Cyberpsychology – what is it?


Cyberpsychology is the study of psychological matters within modern technology. There are many reasons as to why this area can be useful for psychologists and tech enthusiasts alike. Social media, virtual reality, online health and many other areas of interest are commonly debated around the concept.

To strip away the depth and complexity around technology, we are left with basic ‘human-computer’ interaction. The ways in which we interact with computers have to be simple enough for humans to understand. But also need enough diversity to perform a wide variety of tasks and functions. Cyberpsychology accurately encompasses this notion, and studies the nature of our behaviour to and from computers in order to assess performance, efficiency and capabilities of the device and the individual controlling it.

With further knowledge of our devices, we can not only improve the system by defining hardware, software, or teaching requirements, but we can also improve our ability to regulate these problems and create much more efficiency and productivity within different environments.

What makes cyberpsychology stand out from other areas of technology research, is the vast array of applications that this can represent in today’s culture. We rely on so many technological elements such as social media, gaming, artificial intelligence, robotics and technology for health, which are often misunderstood or taken for granted. These facets of future tech are rapidly developing our world and it is essential that not only do we learn how to adapt to them, but metricise them and enable more accuracy of our understandings with the products we make and use.

Let’s take a look at an example, virtual reality (VR).

Of course, for most people VR is not a common household activity, however, in the future we are likely to see many more opportunities to integrate this tech into our lives for many different reasons. The most apparent use is for entertainment, we have even witnessed the OCULUS RIFT and several similar VR headsets that create a fascinating new dynamic to gaming. Although these devices tend to be expensive, they are being used more and more across the world for the value they provide, and many new games and developers are working with VR to enable a larger depth of experience.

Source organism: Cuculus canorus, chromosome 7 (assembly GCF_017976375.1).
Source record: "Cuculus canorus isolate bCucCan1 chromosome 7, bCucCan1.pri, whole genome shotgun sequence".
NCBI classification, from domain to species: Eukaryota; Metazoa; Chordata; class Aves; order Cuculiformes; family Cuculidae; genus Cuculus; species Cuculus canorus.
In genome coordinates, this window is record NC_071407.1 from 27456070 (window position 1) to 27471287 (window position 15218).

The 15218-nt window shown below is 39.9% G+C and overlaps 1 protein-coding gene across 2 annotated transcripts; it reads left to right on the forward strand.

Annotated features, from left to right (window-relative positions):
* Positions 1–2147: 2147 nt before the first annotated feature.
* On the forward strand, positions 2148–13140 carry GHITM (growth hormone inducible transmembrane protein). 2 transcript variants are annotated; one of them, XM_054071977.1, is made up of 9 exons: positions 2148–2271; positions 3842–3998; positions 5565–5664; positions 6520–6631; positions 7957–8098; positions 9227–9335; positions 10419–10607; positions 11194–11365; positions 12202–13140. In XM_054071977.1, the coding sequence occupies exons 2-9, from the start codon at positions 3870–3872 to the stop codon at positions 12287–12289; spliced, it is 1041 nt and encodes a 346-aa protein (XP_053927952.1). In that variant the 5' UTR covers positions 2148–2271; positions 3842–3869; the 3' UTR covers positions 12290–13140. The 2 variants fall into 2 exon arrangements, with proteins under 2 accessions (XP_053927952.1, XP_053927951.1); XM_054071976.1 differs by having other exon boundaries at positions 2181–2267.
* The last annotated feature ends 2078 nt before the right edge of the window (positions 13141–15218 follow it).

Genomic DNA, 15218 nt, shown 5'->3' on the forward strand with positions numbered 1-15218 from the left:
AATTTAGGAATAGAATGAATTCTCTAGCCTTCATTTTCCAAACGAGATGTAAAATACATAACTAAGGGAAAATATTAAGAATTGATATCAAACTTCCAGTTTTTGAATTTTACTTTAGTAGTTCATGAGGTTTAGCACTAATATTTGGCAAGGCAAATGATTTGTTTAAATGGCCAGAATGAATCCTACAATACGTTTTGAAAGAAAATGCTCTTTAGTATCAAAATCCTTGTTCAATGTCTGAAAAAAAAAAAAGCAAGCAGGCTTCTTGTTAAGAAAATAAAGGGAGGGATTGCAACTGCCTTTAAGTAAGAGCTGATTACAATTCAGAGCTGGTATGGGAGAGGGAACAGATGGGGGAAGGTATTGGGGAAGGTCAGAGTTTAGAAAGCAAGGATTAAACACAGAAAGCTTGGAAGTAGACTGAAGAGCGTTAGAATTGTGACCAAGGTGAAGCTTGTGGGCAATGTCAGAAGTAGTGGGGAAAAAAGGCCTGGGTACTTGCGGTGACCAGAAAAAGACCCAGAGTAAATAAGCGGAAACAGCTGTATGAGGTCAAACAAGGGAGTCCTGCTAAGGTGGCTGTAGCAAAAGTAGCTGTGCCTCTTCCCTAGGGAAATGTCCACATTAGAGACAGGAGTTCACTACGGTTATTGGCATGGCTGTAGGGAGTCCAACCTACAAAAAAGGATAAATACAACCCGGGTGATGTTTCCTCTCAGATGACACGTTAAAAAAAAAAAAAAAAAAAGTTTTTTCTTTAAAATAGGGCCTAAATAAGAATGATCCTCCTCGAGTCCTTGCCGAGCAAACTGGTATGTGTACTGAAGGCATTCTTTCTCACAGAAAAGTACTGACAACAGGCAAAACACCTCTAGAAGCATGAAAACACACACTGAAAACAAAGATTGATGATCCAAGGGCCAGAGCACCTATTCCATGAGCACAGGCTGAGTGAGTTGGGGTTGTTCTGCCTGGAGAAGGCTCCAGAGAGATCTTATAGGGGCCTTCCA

Other applications may include health, training and education. Flight simulators have been around in technology for over 60 years now, and are showing incredibly accurate features in modern tech such as physics and motion, realistic graphics, and intelligent AI. These all combine together to provide an experience very similar to flying a real plane, and often experience with these simulators can help enable careers in aviation. Likewise, medical professionals are able to use VR to replicate scenarios of operations, transplants and surgery.

But how does cyberpsychology help with this technology?

Despite the amazing new possibilities to look forward to with VR, cyberpsychology will have to assess the implications of this tech before it surfaces to the public. This concerns ethical deliberations, health issues and the direct benefits provided by the product. VR headsets such as the ones used for gaming/media are often prone to causing motion sickness/nausea, repetitive strain injury, collision with the environment, eye strain, and in rare cases even blackouts or seizures.

Fortunately for the gaming scene, these issues happen very rarely and for the most part can be avoided. If we relate back to the Human-computer Interaction model, we can accurately assess where these problems may occur, and develop effective solutions to improve the experience of the product. In this case, VR headsets often come with clear warnings which notify the user of the potential dangers, dialogue is often provided in the setup, and more modern versions of VR headsets are using advanced ergonomics such as panoramic lenses to help eliminate the symptoms of motion sickness entirely.

Now within training and education there are often more serious concerns. If surgeons are able to train effectively on virtual patients, then how likely does that mean they will be able to perform well enough in their job to work with real patients? This same problem applies for flight simulation, and often there will still be compulsory measures to attend before the individual can use their skills in real life. This barrier between virtual reality and real life is narrowing every day, and eventually it is likely the barrier will become so narrow that these methods will be perfectly acceptable in terms of education or qualifications to succeed in the job, however, we are still just off that mark and we have to make adaptations to enable a safe transition from one virtual environment to the next.


In summary with more accuracy in testing and research, we can now see the proficiencies of these technologies, and the benefits they may provide. We can also use cyberpsychology to help understand our concerns, challenges and improvements necessary to not only allow a better user experience, but attend to the safety and ethical complications that these devices present. Understanding the depth of Human-computer Interaction will help accelerate our technological advancements and ensure the correct procedure can be maintained towards a better and brighter future for our technology.

Jack Reid